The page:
He’s sent the guidelines by the host police force for every away game they attend and says that he often feels pressured to drive directly to a ground when ideally he and his fellow fans – a mixture of the young and old, men and women, just ordinary law abiding fans – would often prefer to soak up the pre-match atmosphere and have some food away from the stadium.  

Andy goes on to say that he’s not the only one to feel intimidated by the rules, the drivers themselves are concerned about being reported to their employer by the police if they break the guidelines and/or incurring possible fines.

And that’s the issue. The guidelines are just that and aren’t legally enforceable but operators are expected to comply with them on a voluntary basis but run the risk of the police reporting them to the Traffic Commissioner if they don’t. On top of this, drivers are required to, within reason, supervise fans and ensure they’re not breaking the law and drinking alcohol on the coach.

I asked Lochlinn Parker of ITN Solicitors for his views on these seeming restrictive and draconian guidelines, and this is what he had to say: “The two major issues with the way the guidelines work are the blanket approach to all fans and the significant ‘stick’ of a referral to the Commissioner for a breach, however technical.

“One size fits all rules are usually not found to be proportionate by the Courts unless there is a good reason.

“The argument to be had in the Courts is whether these powers are still, if they ever were, justified in respect of every fan going to every game. 

“The police recognise that different games have different risk profiles in their own operations so it makes little sense to apply the traffic guidelines in anticipation of disorder at every game.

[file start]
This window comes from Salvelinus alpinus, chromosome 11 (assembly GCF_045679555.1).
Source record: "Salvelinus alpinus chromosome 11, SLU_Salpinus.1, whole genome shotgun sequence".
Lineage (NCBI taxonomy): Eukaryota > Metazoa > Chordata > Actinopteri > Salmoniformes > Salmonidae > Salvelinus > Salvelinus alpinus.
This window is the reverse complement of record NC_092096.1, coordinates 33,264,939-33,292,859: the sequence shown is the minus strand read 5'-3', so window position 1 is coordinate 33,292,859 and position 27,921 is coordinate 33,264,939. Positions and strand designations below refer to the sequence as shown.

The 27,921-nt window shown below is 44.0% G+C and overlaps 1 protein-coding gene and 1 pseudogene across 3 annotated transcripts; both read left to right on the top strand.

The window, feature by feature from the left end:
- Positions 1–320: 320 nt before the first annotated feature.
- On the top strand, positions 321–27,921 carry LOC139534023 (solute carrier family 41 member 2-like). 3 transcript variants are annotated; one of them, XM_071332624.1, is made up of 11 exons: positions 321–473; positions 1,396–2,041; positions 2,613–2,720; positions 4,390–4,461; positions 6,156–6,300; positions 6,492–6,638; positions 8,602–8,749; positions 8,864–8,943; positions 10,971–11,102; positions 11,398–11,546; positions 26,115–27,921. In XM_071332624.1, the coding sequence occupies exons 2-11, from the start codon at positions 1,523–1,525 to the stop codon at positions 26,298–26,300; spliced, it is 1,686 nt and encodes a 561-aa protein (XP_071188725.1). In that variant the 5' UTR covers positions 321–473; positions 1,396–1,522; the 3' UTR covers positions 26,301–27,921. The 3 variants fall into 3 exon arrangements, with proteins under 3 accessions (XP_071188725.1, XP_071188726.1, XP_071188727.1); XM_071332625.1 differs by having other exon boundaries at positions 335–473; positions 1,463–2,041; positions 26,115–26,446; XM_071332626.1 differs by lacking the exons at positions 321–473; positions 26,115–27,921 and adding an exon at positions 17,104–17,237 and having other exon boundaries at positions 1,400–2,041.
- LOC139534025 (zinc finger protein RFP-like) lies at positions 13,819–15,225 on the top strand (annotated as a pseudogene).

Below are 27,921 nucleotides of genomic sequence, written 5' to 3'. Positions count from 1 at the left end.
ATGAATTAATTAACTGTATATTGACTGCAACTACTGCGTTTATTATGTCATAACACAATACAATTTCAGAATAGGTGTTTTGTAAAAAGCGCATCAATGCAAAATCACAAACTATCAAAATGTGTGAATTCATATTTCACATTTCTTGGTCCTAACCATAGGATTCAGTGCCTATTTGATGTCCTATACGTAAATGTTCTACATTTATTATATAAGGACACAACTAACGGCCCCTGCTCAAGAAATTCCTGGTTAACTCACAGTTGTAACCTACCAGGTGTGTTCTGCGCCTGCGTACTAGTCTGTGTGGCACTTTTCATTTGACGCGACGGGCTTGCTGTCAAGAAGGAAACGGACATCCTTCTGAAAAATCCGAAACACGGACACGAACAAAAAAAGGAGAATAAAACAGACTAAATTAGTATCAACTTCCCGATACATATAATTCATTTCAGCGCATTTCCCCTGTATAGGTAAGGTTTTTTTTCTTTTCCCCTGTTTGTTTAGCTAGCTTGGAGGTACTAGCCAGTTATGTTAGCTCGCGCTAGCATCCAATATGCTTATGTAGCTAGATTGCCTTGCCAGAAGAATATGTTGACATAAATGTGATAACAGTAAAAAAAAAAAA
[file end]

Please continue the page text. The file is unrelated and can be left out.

“The police also work on an often flawed basis of identifying ‘risk fans’ but the guidelines treat all fans as a risk. As football fans know, the Courts often favour a negative view of football but in the right case these guidelines should be challenged.”

Like Andy of the North West Sussex Seagulls, I can also see the point of the guidelines but only for logistical reasons ahead of semi-finals and finals played at Wembley when it is feasible that many fans around the country will converge on London in coaches.

It makes sense that they are organised. But otherwise? I think they are draconian, intrusive and appear to achieve little more than extra work for the already under pressure police and aggravation for supporters.

Ultimately, they are yet another example of how law abiding football fans are treated entirely differently from the rest society with very little scrutiny by the media or those who rightly champion civil liberties for all unless they’re fans of football.

I can only imagine the outcry if these so called guidelines were inflicted on anybody else attending a lawful activity – be it a stag weekend, day out at the coast, concert or cultural or religious event – but because it’s football the police quietly get on with ensuring fans go directly to a match without passing go.

 Watching Football Is Not A Crime! is part of the FSF’s ongoing drive to monitor the police in their dealings with football fans and work with them to ensure that all fans are treated fairly and within the law. You can contact FSF Caseworker Amanda Jacks via:

Thanks to Vaidotas Mišeikis for the image used in this article. Reproduced here under CC licence.